Also included in the program is a simple loan amortization calculator and a database for storage of names and addresses.

The program works, within its limited bounds. Commodore owners with minimal systems might question whether the software on cassette is really easier to use than a three-ring binder--although a three-ring binder won't impress the neighbors quite as much as an electronic program, no matter how slow.

Checks & Balances

This is another refugee from the plastic baggie school of computer programming (well, yes, it does come in a vinyl case, but packaging isn't everything).

Checks and Balances is a very limited, sometimes dense checkbook and budgeting program. Its claim to fame is that its on-screen displays include a full-screen editor allowing you to make changes, additions, or deletions anywhere on the screen prior to posting. The process moves fairly quickly, though, once you have figured out the structure of the package.

The manual won't give you much help. In addition to mixing CP/M and MS-DOS instructions in the same slim volume, the book offers very little in the way of an overview of procedures. I was able to load the package (it is copyable and can be run from a hard disk) and figure it out for myself, but then again, I had just finished looking at ten other packages and had financial programs on my mind.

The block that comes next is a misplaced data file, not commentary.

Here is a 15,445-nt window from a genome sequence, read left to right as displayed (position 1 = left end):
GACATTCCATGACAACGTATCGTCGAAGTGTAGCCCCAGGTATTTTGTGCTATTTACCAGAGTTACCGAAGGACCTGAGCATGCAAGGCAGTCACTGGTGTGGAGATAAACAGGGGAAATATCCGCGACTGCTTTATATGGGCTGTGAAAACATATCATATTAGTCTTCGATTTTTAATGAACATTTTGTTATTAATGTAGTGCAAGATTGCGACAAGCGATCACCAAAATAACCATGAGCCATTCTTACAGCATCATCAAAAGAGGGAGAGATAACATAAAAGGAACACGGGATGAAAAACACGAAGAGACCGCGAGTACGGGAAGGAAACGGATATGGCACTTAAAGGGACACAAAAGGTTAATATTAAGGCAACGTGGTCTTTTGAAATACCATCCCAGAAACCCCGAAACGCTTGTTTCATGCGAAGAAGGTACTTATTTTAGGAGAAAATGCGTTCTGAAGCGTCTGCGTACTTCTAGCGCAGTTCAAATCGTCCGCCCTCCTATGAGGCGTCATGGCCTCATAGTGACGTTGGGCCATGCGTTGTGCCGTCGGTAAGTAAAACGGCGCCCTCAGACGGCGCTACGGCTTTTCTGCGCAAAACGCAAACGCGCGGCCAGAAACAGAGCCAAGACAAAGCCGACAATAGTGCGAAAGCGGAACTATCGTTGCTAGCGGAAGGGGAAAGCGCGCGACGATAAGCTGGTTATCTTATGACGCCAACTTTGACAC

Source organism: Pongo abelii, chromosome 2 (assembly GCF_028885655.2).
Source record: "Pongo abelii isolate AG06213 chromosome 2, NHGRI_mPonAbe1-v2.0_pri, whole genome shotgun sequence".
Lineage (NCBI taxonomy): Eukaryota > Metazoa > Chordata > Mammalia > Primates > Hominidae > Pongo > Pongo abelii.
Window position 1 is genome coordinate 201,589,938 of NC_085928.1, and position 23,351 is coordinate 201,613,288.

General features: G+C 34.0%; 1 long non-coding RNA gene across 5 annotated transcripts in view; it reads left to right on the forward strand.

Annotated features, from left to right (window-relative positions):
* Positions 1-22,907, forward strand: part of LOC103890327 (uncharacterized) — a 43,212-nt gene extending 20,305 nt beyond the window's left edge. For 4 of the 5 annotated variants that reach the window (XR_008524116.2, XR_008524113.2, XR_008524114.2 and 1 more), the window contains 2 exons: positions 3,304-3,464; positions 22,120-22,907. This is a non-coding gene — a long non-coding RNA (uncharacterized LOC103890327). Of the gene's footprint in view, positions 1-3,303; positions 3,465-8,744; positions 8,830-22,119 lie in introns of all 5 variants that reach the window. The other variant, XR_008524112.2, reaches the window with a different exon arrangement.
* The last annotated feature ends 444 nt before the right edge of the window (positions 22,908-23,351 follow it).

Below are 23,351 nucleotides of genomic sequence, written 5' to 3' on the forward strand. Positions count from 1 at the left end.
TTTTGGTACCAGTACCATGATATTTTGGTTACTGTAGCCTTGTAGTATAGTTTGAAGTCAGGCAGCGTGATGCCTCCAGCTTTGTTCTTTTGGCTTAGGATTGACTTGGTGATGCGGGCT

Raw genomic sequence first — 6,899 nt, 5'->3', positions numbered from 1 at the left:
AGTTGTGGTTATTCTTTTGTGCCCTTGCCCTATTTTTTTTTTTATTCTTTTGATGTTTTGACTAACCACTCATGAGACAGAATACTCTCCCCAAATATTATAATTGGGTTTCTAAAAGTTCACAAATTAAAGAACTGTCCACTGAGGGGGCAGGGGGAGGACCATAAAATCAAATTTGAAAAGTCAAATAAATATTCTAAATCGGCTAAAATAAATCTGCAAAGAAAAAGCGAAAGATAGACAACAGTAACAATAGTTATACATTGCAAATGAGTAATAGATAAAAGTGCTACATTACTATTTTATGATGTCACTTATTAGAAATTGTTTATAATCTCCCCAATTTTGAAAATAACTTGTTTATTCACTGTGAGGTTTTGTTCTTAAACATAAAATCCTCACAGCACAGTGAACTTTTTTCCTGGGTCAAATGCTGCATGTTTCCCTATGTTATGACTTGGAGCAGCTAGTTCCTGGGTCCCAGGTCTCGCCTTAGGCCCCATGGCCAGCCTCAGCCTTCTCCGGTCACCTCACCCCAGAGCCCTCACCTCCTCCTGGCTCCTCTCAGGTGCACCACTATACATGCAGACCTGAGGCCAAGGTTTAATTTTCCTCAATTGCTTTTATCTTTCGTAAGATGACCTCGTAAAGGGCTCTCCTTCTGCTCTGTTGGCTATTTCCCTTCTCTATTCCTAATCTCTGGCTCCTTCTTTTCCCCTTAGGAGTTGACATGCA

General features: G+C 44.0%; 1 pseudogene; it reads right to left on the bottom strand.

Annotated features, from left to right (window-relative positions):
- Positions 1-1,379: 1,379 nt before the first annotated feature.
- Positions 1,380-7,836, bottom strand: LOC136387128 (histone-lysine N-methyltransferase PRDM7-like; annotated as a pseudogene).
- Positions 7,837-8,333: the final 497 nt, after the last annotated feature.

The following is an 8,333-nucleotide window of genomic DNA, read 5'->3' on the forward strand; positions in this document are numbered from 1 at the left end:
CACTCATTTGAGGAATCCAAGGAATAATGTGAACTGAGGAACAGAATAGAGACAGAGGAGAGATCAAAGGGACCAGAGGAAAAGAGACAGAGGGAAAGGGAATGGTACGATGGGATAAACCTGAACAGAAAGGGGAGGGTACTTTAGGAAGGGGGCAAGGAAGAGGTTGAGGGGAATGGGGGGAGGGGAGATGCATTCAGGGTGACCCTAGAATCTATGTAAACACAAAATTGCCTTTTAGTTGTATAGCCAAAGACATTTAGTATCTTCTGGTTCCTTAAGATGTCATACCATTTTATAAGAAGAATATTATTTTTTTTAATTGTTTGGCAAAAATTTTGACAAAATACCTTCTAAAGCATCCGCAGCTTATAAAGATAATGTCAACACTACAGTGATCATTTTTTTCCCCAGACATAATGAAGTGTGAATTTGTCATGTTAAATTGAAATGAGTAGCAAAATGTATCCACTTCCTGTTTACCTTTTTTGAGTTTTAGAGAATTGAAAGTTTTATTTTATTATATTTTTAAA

This program has all of the necessary elements of a home financial package, including a Rolodex of storage of names and addresses and the ability to print checks. Its on-screen check register is starkly simple, and its limited database will do what is necessary for users familiar with simple searching techniques.

Missing is the polish and style of a commercial product and the acknowledgement that some of us are not computer programmers (and that those who are may not care to become involved in the structure of a checkbook balancing package). I can't recommend this product in comparison to other IBM programs, unless price is everything (in which case you probably need a very capable financial program to keep track of your small resources). It is the only program reviewed here that claims a CP/M version, which could make all the difference if you own a CP/M system.

Products: Certified Personal Accountant (computer program)
Dow Jones Home Budget (computer program)
Peachtree Home Accountant (computer program)
Finance Manager (computer program)
Your Money Matters! (computer program)
Complete personal Accountant (computer program)
Personal Accountant (computer program)
Andrew Tobias' Managing Your Money (Personal finance software)
Your Personal Net Worth (computer program)
Checks and Balances (Computer program)